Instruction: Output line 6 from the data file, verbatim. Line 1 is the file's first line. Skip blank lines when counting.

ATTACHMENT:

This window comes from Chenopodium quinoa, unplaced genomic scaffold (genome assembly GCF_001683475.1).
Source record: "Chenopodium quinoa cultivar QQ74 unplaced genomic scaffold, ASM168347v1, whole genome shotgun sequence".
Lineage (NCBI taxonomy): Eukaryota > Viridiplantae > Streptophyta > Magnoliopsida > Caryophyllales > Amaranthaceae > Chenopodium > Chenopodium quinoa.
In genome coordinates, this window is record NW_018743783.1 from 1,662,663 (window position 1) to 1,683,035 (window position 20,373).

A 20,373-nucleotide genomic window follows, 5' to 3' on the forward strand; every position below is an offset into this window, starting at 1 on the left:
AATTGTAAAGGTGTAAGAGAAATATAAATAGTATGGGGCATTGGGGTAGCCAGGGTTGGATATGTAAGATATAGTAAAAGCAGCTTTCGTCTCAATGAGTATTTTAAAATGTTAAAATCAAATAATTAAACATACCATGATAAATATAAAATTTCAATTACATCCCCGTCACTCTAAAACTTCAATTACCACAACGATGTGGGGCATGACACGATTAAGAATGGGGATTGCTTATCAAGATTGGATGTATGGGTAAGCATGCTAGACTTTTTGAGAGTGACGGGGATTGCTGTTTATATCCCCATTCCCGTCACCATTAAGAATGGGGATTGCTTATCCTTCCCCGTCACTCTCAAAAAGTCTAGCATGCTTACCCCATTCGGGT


AATTGTAAAGGTGTAAGAGAAATATAAATAGTATGGGGCATTGGGGTAGCCAGGGTTGGATATGTAAGATATAGTAAAAGCAGCTTTCGTCTCAATGAGTATTTTAAAATGTTAAAATCAAATAATTAAACATACCATGATAAATATAAAATTTCAATTACATCCCCGTCACTCTAAAACTTCAATTACCACAACGATGTGGGGCATGACACGATTAAGAATGGGGATTGCTTATCAAGATTGGATGTATGGGTAAGCATGCTAGACTTTTTGAGAGTGACGGGGATTGCTGTTTATATCCCCATTCCCGTCACCATTAAGAATGGGGATTGCTTATCCTTCCCCGTCACTCTCAAAAAGTCTAGCATGCTTACCCCATTCGGGT